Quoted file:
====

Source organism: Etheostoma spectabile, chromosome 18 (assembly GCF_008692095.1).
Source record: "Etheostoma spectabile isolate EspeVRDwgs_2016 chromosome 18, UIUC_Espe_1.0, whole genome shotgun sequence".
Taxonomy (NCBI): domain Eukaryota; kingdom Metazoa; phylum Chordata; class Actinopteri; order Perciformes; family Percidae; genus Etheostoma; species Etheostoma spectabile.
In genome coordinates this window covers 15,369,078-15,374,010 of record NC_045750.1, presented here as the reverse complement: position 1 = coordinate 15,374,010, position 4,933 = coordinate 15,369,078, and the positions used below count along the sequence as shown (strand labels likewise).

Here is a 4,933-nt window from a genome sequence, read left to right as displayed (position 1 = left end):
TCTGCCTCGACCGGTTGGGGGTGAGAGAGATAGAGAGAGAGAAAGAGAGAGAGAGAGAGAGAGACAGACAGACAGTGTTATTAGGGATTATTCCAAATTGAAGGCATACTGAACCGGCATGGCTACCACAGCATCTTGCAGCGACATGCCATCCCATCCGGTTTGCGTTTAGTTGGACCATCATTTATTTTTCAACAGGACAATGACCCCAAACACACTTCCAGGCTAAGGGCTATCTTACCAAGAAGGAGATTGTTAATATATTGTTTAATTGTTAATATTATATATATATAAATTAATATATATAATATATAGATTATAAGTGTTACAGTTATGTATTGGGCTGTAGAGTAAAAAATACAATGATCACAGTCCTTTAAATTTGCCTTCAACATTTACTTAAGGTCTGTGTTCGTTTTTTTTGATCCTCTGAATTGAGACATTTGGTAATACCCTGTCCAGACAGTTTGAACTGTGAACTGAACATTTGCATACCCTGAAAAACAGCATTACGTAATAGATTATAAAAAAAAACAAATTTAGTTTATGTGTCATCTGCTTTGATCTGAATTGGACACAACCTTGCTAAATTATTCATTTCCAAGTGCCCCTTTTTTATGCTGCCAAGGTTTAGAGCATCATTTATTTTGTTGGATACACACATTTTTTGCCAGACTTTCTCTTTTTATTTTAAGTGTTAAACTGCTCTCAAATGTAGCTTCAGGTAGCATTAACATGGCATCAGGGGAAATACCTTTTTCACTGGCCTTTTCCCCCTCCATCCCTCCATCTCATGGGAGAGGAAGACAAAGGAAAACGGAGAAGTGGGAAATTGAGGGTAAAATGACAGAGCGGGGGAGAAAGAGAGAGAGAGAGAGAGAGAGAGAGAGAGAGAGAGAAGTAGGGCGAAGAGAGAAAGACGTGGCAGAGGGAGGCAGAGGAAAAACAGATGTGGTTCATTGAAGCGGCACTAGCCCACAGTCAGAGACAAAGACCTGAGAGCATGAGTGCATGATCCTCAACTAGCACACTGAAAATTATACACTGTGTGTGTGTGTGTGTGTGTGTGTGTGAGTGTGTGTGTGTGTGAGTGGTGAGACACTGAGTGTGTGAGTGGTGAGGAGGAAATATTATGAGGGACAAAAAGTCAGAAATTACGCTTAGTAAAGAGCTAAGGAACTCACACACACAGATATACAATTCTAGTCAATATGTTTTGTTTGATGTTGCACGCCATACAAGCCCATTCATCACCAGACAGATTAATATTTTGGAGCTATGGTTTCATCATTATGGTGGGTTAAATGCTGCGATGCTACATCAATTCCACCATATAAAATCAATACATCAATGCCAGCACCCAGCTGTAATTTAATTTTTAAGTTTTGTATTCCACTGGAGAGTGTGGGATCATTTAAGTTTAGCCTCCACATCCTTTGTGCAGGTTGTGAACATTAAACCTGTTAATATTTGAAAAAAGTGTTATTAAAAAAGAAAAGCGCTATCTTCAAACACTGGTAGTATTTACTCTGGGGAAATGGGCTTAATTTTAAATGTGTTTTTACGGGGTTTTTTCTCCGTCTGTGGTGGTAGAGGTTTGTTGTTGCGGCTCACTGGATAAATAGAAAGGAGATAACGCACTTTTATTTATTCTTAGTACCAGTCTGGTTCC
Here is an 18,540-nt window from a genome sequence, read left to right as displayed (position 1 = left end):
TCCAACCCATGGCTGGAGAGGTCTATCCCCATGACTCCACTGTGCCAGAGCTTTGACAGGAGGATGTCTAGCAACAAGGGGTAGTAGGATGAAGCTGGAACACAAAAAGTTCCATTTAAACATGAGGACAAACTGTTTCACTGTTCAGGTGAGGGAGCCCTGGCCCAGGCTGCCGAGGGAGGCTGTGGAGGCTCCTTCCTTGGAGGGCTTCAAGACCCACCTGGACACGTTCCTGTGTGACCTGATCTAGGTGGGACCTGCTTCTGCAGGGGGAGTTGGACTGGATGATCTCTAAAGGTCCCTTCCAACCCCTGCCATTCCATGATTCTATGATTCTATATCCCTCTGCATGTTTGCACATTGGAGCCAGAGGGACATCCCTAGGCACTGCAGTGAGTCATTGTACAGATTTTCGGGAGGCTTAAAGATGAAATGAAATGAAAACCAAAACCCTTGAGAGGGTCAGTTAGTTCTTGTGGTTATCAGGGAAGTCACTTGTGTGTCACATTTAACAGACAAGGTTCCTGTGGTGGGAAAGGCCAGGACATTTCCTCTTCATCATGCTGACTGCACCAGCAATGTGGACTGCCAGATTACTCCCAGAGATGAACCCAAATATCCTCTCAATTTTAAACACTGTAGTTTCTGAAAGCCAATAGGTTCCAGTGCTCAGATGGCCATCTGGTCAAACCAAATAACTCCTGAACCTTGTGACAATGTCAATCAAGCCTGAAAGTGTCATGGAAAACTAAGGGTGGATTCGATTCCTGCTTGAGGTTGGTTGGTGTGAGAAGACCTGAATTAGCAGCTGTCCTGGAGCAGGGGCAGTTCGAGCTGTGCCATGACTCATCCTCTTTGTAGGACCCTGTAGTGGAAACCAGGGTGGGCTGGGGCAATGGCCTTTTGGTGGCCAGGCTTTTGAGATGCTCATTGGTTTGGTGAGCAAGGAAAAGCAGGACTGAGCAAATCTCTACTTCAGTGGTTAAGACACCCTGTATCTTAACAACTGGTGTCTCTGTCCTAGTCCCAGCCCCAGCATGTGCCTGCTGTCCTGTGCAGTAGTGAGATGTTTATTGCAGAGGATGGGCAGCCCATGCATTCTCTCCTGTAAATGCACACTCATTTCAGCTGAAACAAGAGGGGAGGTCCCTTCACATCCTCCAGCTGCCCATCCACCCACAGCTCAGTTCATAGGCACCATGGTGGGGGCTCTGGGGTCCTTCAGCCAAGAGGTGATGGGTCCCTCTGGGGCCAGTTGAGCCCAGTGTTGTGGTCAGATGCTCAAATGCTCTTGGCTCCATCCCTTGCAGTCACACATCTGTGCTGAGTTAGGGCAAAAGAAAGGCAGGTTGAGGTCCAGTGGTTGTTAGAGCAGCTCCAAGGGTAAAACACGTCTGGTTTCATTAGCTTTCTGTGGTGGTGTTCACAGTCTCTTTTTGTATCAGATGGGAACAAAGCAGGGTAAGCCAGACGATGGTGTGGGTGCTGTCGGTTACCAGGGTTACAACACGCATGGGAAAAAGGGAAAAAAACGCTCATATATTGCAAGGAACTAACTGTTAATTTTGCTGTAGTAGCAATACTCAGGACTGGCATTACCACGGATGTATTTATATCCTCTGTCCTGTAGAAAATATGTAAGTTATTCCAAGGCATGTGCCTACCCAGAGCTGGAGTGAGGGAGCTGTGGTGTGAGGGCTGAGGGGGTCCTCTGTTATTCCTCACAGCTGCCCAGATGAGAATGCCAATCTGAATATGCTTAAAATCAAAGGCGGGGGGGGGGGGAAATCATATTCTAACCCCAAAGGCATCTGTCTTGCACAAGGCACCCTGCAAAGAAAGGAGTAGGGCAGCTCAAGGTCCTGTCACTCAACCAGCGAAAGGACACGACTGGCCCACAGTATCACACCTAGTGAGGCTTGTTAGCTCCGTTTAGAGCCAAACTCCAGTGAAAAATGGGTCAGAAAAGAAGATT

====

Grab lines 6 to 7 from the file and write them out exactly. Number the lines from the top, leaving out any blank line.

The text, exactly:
TCTGCCTCGACCGGTTGGGGGTGAGAGAGATAGAGAGAGAGAAAGAGAGAGAGAGAGAGAGAGACAGACAGACAGTGTTATTAGGGATTATTCCAAATTGAAGGCATACTGAACCGGCATGGCTACCACAGCATCTTGCAGCGACATGCCATCCCATCCGGTTTGCGTTTAGTTGGACCATCATTTATTTTTCAACAGGACAATGACCCCAAACACACTTCCAGGCTAAGGGCTATCTTACCAAGAAGGAGATTGTTAATATATTGTTTAATTGTTAATATTATATATATATAAATTAATATATATAATATATAGATTATAAGTGTTACAGTTATGTATTGGGCTGTAGAGTAAAAAATACAATGATCACAGTCCTTTAAATTTGCCTTCAACATTTACTTAAGGTCTGTGTTCGTTTTTTTTGATCCTCTGAATTGAGACATTTGGTAATACCCTGTCCAGACAGTTTGAACTGTGAACTGAACATTTGCATACCCTGAAAAACAGCATTACGTAATAGATTATAAAAAAAAACAAATTTAGTTTATGTGTCATCTGCTTTGATCTGAATTGGACACAACCTTGCTAAATTATTCATTTCCAAGTGCCCCTTTTTTATGCTGCCAAGGTTTAGAGCATCATTTATTTTGTTGGATACACACATTTTTTGCCAGACTTTCTCTTTTTATTTTAAGTGTTAAACTGCTCTCAAATGTAGCTTCAGGTAGCATTAACATGGCATCAGGGGAAATACCTTTTTCACTGGCCTTTTCCCCCTCCATCCCTCCATCTCATGGGAGAGGAAGACAAAGGAAAACGGAGAAGTGGGAAATTGAGGGTAAAATGACAGAGCGGGGGAGAAAGAGAGAGAGAGAGAGAGAGAGAGAGAGAGAGAGAGAAGTAGGGCGAAGAGAGAAAGACGTGGCAGAGGGAGGCAGAGGAAAAACAGATGTGGTTCATTGAAGCGGCACTAGCCCACAGTCAGAGACAAAGACCTGAGAGCATGAGTGCATGATCCTCAACTAGCACACTGAAAATTATACACTGTGTGTGTGTGTGTGTGTGTGTGTGTGAGTGTGTGTGTGTGTGAGTGGTGAGACACTGAGTGTGTGAGTGGTGAGGAGGAAATATTATGAGGGACAAAAAGTCAGAAATTACGCTTAGTAAAGAGCTAAGGAACTCACACACACAGATATACAATTCTAGTCAATATGTTTTGTTTGATGTTGCACGCCATACAAGCCCATTCATCACCAGACAGATTAATATTTTGGAGCTATGGTTTCATCATTATGGTGGGTTAAATGCTGCGATGCTACATCAATTCCACCATATAAAATCAATACATCAATGCCAGCACCCAGCTGTAATTTAATTTTTAAGTTTTGTATTCCACTGGAGAGTGTGGGATCATTTAAGTTTAGCCTCCACATCCTTTGTGCAGGTTGTGAACATTAAACCTGTTAATATTTGAAAAAAGTGTTATTAAAAAAGAAAAGCGCTATCTTCAAACACTGGTAGTATTTACTCTGGGGAAATGGGCTTAATTTTAAATGTGTTTTTACGGGGTTTTTTCTCCGTCTGTGGTGGTAGAGGTTTGTTGTTGCGGCTCACTGGATAAATAGAAAGGAGATAACGCACTTTTATTTATTCTTAGTACCAGTCTGGTTCC
Here is an 18,540-nt window from a genome sequence, read left to right as displayed (position 1 = left end):